Posted by: sweeneyblog | April 14, 2015

Liveblogging the Whatcom Council Jail Hearing

Over 150 members of the public showed up on a sunny Tuesday to share their thoughts on the new jail with the county council.


Barbara Brenner (Whatcom's Kiwi) waves while the council gathers

Forgive the formatting, this blog is via smartphone.

Essential Background: The county has purchased the land for the jail and come to a bit of a consensus on the size (551 beds).

Now the discussion revolves around two issues – whether there will be any sort of diversion programs or mental health services included in this project and how will we pay for it all.

Council chair Carl Weimer frames the discussion, “We all agree there needs to be a new jail . . . what we are looking for are ideas on reducing the growth of our jail population.”

He also noted that the vote to fund this jail could be this August or November or even later.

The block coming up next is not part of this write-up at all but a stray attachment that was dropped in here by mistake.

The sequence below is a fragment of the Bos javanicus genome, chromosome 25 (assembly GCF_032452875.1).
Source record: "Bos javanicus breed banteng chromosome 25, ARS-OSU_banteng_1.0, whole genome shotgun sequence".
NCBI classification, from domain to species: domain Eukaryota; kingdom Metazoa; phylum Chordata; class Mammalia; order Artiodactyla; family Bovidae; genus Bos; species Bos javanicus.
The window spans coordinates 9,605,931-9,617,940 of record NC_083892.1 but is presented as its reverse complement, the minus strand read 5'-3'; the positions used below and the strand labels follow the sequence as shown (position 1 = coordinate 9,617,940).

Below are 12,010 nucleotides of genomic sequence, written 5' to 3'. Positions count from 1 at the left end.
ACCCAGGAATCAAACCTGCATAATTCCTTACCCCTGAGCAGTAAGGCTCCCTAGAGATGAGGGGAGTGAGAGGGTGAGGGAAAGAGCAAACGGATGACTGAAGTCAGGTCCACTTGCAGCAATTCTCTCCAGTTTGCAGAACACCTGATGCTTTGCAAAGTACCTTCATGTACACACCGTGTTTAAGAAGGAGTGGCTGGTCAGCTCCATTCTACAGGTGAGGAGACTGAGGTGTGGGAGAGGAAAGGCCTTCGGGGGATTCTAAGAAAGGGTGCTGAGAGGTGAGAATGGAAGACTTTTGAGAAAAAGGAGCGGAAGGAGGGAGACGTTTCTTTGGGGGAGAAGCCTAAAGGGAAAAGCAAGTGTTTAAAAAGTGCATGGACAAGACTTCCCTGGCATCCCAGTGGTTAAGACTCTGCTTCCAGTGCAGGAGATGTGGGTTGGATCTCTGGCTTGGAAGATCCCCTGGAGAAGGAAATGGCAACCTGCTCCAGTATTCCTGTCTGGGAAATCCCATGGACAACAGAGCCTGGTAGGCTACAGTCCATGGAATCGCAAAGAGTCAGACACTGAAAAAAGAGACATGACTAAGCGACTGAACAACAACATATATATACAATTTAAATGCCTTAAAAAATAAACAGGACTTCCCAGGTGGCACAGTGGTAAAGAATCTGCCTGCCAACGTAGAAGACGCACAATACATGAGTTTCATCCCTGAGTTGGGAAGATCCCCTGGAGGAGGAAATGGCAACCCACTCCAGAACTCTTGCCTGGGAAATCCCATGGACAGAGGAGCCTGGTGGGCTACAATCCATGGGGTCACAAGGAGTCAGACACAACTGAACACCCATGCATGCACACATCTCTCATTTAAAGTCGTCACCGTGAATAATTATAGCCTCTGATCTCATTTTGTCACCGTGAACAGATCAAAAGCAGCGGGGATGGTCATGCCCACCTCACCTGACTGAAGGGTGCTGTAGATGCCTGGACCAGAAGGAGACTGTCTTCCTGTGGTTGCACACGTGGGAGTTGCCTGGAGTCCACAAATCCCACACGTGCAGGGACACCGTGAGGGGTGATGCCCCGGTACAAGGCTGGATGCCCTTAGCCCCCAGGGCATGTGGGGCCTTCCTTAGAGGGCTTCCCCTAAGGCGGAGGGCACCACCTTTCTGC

Sheriff Elfo spoke raising the fear factor of a “calamitous event such as a fire.” He urged the council to approve the jail, “with all possible speed.”

Elfo then goes through a litany of our current efforts to reduce the jail population including giving warnings for misdemeanors and pleading for funding from the state for mental heath programs.

Two speakers in and their comments can be summarized as, “Don’t slow down the jail, build it now!” Still no discussion of diversion programs, but this speaker have already blamed, taxes, Bellingham and the Whatcom Charter.

Greg Winter, head of the county health department called for a full review of our treatment programs so we can improve those efforts, “On a parallel track or accelerated path with the jail.”